Jun 21 2010

Breakfast outside? Too big windy

The March trip to Yunnan province was a fantastic opportunity to see the province again and how glorious it was πŸ™‚

Rough Edge took a group of five from the UK, travelling to Kunming for a couple of decompression days, followed by our arrival in Dali (after a hot bus ride of 4 hours). Once again the delightful Bird Bar was our home for a few nights and that was wonderful and chilled. We took in a day on the Cloud Pass to acclimatise ourselves at an altitude of 2400m.

In Dali we ate mostly outdoors, the temperatures were gentle and the air was sweet. The only times we didn’t eat al fresco were when our restaurant host was to tell us “no, too big windy!”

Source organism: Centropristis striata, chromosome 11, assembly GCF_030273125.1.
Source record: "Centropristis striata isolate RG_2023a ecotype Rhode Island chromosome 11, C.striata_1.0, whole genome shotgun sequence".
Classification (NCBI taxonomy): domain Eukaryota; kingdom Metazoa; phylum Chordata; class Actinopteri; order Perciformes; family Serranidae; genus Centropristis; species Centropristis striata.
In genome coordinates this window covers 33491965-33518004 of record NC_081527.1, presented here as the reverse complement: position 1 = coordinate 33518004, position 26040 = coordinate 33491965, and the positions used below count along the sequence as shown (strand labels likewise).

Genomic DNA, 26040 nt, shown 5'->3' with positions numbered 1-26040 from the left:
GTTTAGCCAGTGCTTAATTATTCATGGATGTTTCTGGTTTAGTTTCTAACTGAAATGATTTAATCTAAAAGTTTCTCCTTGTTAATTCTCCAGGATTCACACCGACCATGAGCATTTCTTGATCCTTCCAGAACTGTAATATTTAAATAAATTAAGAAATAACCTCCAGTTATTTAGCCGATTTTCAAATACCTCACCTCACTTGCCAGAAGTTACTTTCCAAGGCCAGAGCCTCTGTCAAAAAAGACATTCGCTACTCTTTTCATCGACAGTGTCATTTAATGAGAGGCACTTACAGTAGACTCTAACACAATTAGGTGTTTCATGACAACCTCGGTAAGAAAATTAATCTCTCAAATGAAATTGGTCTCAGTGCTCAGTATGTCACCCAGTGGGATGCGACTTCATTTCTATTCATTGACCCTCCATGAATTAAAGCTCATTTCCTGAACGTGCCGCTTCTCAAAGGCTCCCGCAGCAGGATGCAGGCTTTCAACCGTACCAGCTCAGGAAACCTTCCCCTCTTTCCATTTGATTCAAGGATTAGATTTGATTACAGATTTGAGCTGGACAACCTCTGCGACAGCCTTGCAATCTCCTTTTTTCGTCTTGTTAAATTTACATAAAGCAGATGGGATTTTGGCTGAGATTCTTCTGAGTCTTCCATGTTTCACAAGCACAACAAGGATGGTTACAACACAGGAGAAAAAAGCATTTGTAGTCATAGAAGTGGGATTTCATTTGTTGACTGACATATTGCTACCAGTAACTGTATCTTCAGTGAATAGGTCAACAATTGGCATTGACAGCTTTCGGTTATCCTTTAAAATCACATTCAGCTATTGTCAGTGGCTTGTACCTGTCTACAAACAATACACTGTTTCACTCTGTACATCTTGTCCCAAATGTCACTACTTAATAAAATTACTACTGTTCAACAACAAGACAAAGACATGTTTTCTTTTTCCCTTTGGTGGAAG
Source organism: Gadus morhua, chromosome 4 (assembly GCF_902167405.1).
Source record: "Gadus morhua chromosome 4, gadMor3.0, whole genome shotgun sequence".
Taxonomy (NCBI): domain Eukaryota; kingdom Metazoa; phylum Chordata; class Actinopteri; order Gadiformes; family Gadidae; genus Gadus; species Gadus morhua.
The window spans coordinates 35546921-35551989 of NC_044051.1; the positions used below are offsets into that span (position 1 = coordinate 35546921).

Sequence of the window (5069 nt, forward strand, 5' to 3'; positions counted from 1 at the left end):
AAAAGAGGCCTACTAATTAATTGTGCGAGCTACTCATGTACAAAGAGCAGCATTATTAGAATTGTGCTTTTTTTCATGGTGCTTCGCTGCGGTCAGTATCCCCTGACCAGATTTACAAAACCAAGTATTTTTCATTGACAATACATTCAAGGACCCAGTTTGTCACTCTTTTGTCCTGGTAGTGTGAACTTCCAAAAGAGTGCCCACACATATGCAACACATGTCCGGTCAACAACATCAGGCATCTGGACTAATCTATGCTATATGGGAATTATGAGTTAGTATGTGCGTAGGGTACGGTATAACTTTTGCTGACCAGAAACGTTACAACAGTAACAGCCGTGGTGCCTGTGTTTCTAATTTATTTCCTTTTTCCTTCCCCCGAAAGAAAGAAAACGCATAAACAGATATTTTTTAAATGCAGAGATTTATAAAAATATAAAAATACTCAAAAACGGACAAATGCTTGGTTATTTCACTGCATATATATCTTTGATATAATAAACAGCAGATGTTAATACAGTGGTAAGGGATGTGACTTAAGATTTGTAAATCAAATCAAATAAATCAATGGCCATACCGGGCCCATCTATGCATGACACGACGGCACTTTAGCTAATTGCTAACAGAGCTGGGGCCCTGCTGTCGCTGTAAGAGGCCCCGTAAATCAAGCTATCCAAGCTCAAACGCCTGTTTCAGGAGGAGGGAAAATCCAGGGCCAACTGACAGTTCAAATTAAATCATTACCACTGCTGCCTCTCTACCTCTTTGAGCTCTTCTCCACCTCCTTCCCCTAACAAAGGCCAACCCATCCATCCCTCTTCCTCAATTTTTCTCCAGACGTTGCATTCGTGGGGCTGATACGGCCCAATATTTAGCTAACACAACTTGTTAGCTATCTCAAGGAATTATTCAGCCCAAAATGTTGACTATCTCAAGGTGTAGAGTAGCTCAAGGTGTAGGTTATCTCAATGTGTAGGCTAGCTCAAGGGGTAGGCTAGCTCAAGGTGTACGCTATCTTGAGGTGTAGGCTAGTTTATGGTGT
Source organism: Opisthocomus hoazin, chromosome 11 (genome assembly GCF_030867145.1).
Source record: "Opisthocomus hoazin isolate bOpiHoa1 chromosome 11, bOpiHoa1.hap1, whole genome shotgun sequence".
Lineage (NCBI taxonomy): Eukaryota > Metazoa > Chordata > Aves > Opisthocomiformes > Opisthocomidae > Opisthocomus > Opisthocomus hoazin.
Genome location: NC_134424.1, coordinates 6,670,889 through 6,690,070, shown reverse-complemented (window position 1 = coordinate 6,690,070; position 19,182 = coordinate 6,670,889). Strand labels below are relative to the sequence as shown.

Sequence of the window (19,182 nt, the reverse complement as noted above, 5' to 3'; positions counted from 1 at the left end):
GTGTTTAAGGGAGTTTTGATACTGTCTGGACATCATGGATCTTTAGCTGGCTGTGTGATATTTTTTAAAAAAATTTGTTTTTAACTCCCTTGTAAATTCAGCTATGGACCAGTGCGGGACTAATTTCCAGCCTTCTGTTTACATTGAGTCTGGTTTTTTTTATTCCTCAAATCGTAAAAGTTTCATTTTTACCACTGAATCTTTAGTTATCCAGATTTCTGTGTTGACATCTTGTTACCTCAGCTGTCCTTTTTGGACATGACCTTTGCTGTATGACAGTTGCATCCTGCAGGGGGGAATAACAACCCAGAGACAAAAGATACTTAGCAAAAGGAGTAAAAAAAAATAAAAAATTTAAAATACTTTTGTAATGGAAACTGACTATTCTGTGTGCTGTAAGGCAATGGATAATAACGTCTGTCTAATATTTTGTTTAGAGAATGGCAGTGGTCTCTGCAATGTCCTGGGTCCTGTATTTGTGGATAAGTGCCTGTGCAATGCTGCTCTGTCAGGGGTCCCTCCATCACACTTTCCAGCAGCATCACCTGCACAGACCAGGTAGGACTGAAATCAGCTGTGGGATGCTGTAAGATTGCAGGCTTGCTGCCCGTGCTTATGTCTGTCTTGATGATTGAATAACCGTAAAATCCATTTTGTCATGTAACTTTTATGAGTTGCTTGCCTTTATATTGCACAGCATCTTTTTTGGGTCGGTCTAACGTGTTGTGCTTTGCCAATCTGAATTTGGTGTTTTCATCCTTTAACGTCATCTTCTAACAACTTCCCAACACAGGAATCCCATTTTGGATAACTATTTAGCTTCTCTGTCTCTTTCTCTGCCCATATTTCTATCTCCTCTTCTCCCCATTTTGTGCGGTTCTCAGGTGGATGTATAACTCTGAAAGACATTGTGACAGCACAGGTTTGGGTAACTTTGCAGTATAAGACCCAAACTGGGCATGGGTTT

From Dali we headed once again to the oasis that is the Carnation Inn in Lijiang. Among the trinkets and tourist trash we planned our trek along Tiger Leaping Gorge.

And after a couple more hours in a bus, there we were heading into the gorge again and arriving at the extremely friendly Naxi Guest House at sunset – to some awe inspiring views across the back of the Jade Dragon Mountain range – truly wonderful πŸ™‚

Our three days in the gorge also took in Halfway House, where the new accommodation is now complete – and very comfortable to boot.

On the final day, we took loads of video and pictures in the middle gorge and were driven out by micro-bus on a scary trip under roadworkers blasting a wider road through the rock. (Health & Safety regulations haven’t really reached Yunnan yet!)

Finally, refreshed by a night back at the Carnation Inn, we found ourselves back in Kunming and reconnected with Melodie (owner of the International Nail & Beauty Salon & a huge help in securing our accommodation on day one two weeks before).

Flying back everyone agreed it had been an action packed trip – lots of laughter, loads of welcoming and friendly people and a host of new and different experiences and sights πŸ™‚